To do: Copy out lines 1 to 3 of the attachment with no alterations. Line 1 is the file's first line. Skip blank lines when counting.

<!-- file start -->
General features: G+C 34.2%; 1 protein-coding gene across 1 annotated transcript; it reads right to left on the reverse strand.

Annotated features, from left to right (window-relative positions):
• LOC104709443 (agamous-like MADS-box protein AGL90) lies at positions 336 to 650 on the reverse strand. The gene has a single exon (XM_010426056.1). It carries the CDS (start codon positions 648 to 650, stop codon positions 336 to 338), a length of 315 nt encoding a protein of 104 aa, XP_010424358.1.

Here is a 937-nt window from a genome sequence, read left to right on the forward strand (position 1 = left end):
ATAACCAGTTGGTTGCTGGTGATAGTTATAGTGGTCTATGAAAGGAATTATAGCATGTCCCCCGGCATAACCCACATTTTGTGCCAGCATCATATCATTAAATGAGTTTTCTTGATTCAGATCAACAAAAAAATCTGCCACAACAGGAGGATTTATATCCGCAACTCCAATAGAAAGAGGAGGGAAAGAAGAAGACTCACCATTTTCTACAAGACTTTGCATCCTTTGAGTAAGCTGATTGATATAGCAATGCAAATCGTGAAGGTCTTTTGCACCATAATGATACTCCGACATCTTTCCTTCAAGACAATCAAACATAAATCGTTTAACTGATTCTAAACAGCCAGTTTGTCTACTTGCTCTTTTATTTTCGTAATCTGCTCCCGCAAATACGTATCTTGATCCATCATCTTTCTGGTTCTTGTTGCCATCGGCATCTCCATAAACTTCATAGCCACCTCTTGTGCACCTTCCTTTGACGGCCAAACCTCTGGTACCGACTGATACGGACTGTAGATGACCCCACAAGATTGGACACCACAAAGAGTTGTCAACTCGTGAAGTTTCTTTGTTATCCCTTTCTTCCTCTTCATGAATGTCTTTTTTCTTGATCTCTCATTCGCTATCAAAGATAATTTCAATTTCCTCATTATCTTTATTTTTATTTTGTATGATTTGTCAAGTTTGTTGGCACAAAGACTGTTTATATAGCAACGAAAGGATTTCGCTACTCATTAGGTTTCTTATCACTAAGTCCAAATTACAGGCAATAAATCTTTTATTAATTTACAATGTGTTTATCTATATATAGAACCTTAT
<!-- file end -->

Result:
General features: G+C 34.2%; 1 protein-coding gene across 1 annotated transcript; it reads right to left on the reverse strand.

Annotated features, from left to right (window-relative positions):
• LOC104709443 (agamous-like MADS-box protein AGL90) lies at positions 336 to 650 on the reverse strand. The gene has a single exon (XM_010426056.1). It carries the CDS (start codon positions 648 to 650, stop codon positions 336 to 338), a length of 315 nt encoding a protein of 104 aa, XP_010424358.1.